Today’s Gospel raises some questions about relationships in the Christian community, and could be read as a direct challenge to Catholics about the words they use of their leaders. What can we learn from this?
Malachi 1:14- 2:2, 8-10
Little is known about this writer; even his name may be in doubt, as in Hebrew it means ‘my messenger’ and so may have been used like a title by one claiming to speak prophetically in God’s name. It is the last of the prophetic books in the Hebrew Bible and probably the last written. From the evidence the date is after the Jews had returned from Babylon and rebuilt the Temple in Jerusalem, sometime after 515 BCE. Malachi criticises the main priesthood, but praises the second level of Temple servants, named after the historic Levi, and this appears in today’s selection. This reading ends with a profession of God as Father, and so fits with the Gospel.
A short psalm, and we read all of it. It is a profession of simplicity, a childlike humility, an almost mystical prayer of trust.
1 Thessalonians 2:7-9, 9, 13
More from the warm, tender message St Paul to one of his first-founded communities. The description of Paul as a leader shows him as entirely different from the charges we will hear against bad leaders in Matthew.
I have long found some of this selection hard to deal with, from sometime in the past when Protestants used the words ‘call no man father’ to discredit the Catholic Church, where to this day, we address our priests as Father and the Pope is the ‘Holy Father’. Now I have used the commentaries I have at hand to look for a satisfactory interpretation.
The first words continue the disputes with the Pharisees that we have been hearing in past weeks, and is full of the ‘polemic’ style of such disputes. Scholars note that these attacks are significant for Matthew’s community, which likely had a number of converted Jews. Matthew himself gives the most attention of the four evangelists to Old Testament texts and assumes the value of much of it. He and Christians he wrote for believed they were the ones who inherit the role of the ‘chosen people’. This put them in conflict with those Jews who carried on traditions of the Pharisees and were consolidating the Jewish faith after the destruction of the Temple.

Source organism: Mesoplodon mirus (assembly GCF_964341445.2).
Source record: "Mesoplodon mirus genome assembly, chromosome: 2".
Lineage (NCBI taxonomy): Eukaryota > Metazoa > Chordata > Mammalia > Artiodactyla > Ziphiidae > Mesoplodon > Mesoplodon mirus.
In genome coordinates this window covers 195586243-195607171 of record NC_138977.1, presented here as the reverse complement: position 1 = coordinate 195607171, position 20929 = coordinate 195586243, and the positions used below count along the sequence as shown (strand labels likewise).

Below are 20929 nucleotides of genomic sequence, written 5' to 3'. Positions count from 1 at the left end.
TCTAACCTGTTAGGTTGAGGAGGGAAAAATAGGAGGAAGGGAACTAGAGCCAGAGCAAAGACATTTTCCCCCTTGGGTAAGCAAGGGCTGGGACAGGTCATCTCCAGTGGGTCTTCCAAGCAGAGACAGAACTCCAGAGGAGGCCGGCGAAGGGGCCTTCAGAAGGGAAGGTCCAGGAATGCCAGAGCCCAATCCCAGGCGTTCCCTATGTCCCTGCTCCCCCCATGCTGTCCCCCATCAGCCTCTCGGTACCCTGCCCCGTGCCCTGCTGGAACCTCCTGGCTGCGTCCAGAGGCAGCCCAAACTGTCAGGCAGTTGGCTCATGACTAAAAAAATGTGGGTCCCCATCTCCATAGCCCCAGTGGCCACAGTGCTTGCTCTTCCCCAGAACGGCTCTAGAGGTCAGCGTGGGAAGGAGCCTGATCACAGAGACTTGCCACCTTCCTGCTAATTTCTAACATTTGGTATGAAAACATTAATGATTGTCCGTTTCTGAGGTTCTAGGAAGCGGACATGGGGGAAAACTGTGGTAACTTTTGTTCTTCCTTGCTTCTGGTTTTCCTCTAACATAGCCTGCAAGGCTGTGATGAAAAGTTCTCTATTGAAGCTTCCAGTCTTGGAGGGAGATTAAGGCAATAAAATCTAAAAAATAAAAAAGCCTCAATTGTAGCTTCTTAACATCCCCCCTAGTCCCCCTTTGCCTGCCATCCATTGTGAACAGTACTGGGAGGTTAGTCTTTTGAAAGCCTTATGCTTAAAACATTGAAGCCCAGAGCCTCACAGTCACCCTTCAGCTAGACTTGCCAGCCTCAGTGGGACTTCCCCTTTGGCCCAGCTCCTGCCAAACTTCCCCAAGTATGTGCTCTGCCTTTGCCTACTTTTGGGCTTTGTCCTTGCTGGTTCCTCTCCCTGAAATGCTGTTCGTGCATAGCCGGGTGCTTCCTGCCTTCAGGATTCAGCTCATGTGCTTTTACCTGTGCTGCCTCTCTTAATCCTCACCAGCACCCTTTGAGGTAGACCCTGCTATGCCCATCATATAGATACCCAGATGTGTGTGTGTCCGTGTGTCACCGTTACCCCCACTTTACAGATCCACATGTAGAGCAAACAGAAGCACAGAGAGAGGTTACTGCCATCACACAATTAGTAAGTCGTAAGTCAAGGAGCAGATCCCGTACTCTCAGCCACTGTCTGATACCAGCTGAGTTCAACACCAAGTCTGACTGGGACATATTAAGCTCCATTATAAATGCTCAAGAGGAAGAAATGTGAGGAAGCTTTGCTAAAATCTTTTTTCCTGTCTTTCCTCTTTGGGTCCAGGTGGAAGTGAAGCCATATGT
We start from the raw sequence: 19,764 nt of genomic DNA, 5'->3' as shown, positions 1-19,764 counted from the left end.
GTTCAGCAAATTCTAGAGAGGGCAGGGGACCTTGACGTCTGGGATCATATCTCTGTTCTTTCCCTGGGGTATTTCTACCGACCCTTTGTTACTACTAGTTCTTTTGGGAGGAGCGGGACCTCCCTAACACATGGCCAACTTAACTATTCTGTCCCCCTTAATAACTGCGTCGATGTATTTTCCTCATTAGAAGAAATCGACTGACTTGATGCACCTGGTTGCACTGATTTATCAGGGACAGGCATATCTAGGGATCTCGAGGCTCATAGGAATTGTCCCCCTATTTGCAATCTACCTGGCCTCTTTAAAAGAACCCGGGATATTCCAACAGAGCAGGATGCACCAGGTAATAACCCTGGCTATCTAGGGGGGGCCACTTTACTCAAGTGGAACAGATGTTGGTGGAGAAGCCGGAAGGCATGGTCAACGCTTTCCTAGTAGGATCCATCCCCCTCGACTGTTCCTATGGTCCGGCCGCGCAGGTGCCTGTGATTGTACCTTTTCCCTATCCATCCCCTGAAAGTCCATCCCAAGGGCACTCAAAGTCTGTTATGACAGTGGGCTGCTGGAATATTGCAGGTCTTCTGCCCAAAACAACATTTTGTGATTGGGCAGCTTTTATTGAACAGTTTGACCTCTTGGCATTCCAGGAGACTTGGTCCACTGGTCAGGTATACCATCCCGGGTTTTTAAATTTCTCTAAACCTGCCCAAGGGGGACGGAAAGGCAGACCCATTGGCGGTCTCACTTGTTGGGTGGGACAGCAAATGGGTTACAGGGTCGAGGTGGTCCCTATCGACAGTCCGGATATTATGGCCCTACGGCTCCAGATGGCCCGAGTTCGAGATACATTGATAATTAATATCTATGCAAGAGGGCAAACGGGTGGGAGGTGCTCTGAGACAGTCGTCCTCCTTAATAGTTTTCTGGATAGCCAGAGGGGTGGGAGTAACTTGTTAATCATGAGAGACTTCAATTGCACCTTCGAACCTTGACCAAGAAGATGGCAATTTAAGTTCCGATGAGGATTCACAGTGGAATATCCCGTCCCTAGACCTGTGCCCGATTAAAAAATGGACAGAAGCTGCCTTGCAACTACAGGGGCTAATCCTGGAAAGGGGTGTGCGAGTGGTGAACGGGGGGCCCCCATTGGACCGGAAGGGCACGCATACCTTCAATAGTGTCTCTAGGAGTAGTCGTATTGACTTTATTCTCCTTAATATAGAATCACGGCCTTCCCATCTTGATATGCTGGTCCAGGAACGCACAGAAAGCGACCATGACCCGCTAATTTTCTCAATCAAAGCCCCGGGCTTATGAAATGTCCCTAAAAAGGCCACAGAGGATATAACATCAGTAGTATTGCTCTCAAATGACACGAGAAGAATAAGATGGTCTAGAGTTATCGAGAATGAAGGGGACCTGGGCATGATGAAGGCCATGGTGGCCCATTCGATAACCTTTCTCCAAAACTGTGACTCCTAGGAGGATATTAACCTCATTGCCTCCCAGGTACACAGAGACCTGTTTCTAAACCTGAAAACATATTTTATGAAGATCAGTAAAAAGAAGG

But also Jesus is speaking to his own disciples, and that seems in the second part of our reading to be the most important concern to Matthew. Notice how all he says about titles and behaviour centres on Christ. J. P. Meier writes that all of Matthew’s stern words ‘reflect a pastoral concern for his own church’ which is ‘in danger of imitating the mistakes of the Pharisees.’ What Matthew criticises is seeking to be seen as better than others, full of self-importance, wanting others to give them special honours. In contrast, Christians are to see themselves as brothers and sisters, sharing equally in family life. Their authority is God as Father, and Jesus as their Teacher and leader. We could take the prohibitions on using these titles as the kind of exaggeration Jesus uses to get attention to something deeper. (Like ‘cut off your hand, if it leads you into sin’. ‘A rich person can no more get into heaven than a camel can go through a needle-hole.’)
On the other hand, there is still a very real message for us, for there is always a temptation to seek to appear important, ‘holier than thou’, worthy of a special honour in the church – as elsewhere. And a temptation to offer such honour, to excuse ourselves from doing all Jesus has commanded – leave ‘holiness to priests and nuns’ as one may sometimes hear. I know many we call ‘Father’ to be pastoral, humble priests, dedicate to service of the community. So we could take the ‘spirit of the command’ and have less concern for the words we use, as long as we understand that God is our Father in a greater way, that those who teach us draw on Christ as Teacher. We all have the obligation to serve others in the community as a good family takes care of each other.
To understand some of the details in the objections to the Pharisees: ‘Phylacteries’ were described in Exodus 13:1-6, Deuteronomy 6:4-9, 11:13-21. They were little boxes tied to the body in which were written texts from the Law, as a reminder to obey them. Making them especially conspicuous would be a way of seeming to observe these better than others. ‘Tassels’ were sewn to the four corners of the outer garment, see Numbers 15:38-39, Deuteronomy 22:12. They too were meant as visible reminders to carry out the commandments.